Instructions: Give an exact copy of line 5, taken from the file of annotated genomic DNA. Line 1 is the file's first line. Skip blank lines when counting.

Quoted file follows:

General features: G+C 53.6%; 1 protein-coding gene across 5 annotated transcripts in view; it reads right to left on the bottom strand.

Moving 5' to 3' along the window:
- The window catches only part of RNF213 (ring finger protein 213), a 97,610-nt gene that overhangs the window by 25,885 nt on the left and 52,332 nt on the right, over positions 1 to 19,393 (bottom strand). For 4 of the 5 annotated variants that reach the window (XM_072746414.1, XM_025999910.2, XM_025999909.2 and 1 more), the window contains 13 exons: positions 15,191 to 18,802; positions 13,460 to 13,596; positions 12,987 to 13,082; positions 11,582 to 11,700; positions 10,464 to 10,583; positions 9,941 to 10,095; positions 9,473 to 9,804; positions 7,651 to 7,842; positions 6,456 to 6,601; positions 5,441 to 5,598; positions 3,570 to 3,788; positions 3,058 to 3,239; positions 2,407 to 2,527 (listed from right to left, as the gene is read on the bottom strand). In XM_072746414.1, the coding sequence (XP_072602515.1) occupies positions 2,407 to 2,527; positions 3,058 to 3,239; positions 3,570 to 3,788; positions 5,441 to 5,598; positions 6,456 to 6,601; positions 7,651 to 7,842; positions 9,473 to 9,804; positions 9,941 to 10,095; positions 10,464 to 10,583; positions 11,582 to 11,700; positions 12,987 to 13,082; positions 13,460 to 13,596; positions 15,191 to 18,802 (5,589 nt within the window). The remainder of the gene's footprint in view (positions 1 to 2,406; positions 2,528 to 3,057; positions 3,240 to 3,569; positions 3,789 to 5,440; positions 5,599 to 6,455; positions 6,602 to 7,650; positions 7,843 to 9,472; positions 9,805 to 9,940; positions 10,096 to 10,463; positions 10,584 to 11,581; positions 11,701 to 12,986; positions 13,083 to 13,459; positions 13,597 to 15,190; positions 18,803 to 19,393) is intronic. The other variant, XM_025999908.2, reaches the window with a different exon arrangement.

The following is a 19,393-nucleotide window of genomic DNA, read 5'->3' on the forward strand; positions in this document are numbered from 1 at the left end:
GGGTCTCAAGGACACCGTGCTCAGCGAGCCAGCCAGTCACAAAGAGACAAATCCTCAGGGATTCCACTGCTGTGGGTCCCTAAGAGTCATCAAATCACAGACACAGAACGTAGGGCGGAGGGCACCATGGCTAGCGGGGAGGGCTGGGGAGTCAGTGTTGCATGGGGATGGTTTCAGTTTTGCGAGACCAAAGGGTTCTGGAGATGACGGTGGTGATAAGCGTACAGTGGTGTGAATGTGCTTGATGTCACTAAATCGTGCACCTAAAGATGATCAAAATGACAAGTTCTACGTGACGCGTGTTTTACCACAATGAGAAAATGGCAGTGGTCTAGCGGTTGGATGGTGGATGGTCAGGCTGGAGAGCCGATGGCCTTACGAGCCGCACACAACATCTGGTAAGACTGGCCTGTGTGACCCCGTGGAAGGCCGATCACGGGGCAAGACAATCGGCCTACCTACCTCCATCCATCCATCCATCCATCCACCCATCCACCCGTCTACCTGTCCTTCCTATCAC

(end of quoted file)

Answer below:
GGGTCTCAAGGACACCGTGCTCAGCGAGCCAGCCAGTCACAAAGAGACAAATCCTCAGGGATTCCACTGCTGTGGGTCCCTAAGAGTCATCAAATCACAGACACAGAACGTAGGGCGGAGGGCACCATGGCTAGCGGGGAGGGCTGGGGAGTCAGTGTTGCATGGGGATGGTTTCAGTTTTGCGAGACCAAAGGGTTCTGGAGATGACGGTGGTGATAAGCGTACAGTGGTGTGAATGTGCTTGATGTCACTAAATCGTGCACCTAAAGATGATCAAAATGACAAGTTCTACGTGACGCGTGTTTTACCACAATGAGAAAATGGCAGTGGTCTAGCGGTTGGATGGTGGATGGTCAGGCTGGAGAGCCGATGGCCTTACGAGCCGCACACAACATCTGGTAAGACTGGCCTGTGTGACCCCGTGGAAGGCCGATCACGGGGCAAGACAATCGGCCTACCTACCTCCATCCATCCATCCATCCATCCACCCATCCACCCGTCTACCTGTCCTTCCTATCAC